Watertown Preparing to Form a Human Rights Commission, Working on Details of Group’s Role

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Charlie Breitrose Watertown City Hall

Watertown is on the verge of a milestone as it moves closer to establishing its first-ever Human Rights Commission. After a vote in the Subcommittee on Rules & Ordinances on June 5th, a final draft of the Human Rights Commission ordinance passed out of the committee and will move to a final vote in the Council. No one, it seems, expects it to meet much blow-back.

“This is incredibly exciting and overdue,” said Bevin Croft, who was a member of the informal residents’ committee and a former member of Cambridge’s Human Rights Commission. “It’s exciting to see something that was so controversial before get another push and be met with almost no resistance. There was widespread agreement that having a Human Rights Commission and naming human rights as something that’s important to our community was a good thing.”

After a previous unsuccessful attempt in the early 2000s was met with significant resistance (one resident speaking to The Watertown Tab at the time, said that it would be “an opportunity for anyone with an ax to grind to bring their target into a public forum and … ruin their reputation”), a small cadre of residents re-grouped in 2021 to discuss reviving the effort during the city’s charter review process. With some help and advice from the Massachusetts Human Rights Coalition, in the summer of 2022 they wrote up suggestions and handed them over to City Councilor John Gannon, a member of the Charter Review Committee.

“I think this time there’s more willingness, and more people are paying more attention to issues like these,” said Mark Sideris, Town Council President. “They want to be able to have a forum, a place to talk about [these issues].”

“We were pleased there was no resistance or opposition to it like there was 20 years ago,” said Louise Enoch, who said she first took an interest in these issues 25 years ago. “That is a sign of how the town has been changing. It has to change because the world around us is changing.”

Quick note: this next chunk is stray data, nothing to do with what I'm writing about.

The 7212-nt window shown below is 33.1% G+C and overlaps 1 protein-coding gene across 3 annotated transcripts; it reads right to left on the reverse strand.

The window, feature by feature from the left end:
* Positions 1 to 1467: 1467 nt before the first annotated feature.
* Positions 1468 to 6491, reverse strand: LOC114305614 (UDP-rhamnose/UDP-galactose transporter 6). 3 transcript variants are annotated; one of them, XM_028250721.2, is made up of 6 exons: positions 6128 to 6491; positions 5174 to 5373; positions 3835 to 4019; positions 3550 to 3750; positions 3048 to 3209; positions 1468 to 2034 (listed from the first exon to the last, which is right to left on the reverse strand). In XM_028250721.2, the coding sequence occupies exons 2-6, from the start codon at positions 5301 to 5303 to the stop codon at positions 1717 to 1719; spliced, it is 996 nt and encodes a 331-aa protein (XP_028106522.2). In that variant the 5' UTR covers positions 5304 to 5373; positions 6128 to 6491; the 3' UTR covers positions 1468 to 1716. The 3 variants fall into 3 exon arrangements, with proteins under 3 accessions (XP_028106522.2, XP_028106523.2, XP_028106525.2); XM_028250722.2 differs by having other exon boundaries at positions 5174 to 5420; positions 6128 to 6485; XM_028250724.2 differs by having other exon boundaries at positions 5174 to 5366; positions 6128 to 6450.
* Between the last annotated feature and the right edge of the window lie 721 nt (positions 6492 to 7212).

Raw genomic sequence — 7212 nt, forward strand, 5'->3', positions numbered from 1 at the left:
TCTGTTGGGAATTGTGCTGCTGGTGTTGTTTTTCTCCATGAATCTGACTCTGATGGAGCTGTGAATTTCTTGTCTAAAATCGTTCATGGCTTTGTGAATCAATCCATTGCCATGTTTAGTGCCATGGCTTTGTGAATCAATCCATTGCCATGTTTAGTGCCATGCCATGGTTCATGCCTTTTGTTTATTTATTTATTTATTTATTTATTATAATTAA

What will the Commission do?

Watertown establishing this Commission would follow the example of Cambridge, which established their commission in 1984, and Belmont, which recently worked closely with Watertown For Black Lives to put on a weekend of Juneteenth celebrations around both communities.

“It’s what a lot of cities and towns are doing at this point,” Sideris said. “During the charter review process the commission decided it was time [for Watertown to follow suit], which actually carried the weight of being a charter issue that had to be addressed, and we’re addressing it.”

Human Rights Commissions can have a range of duties: some are even endowed with authority to take legal action on behalf of residents. Belmont’s and Cambridge’s allow people to file discrimination complaints. Cambridge also provides guidance on affordable housing. Boston’s takes anonymous incident reporting.

But what does this mean for Watertown’s?

“It’s not entirely nailed down what people do on these commissions,” Enoch said. “It takes a different flavor for each town.”

Theoretically, a Human Rights Commission can serve as an educational resource for a town; something that businesses or schools could call upon for special presentations about discrimination, Enoch said. It would also assist with networking among organizations and people who tackle human rights issues.

“One of the most challenging things to tackle is the issue of actual complaints of unfair practices,” Enoch said. “That’s the place where these commissions differ and where the question of legal authority comes in. There are some HRCs that have the expertise and authority to adjudicate some cases. The recommendation of our resident group was that we not go down that path. That’s much more complicated.”

“It will evolve,” said Croft, of the role of the HRC. “The city really has to get the members right. They need to recruit a solid, diverse group of folks who are passionate about human rights and have different experiences to just be visible and present in the community as a city body that is a resource.”

The Next Steps

“I think we’re going in a good direction, but that doesn’t mean that we’re there yet,” said Xin Peng. Peng was a member of the resident’s committee that helped put together the ordinance about the HRC, and is also the newly-appointed Chair of the Board for World of Watertown, a non-profit dedicated to promoting diversity and unity in the town. “I’m happy it’s finally here, because now people will have a government body to go seek help with if they’re going through discrimination. But secondly, I feel like it might take a while for it to be efficient and to actually serve the community effectively.”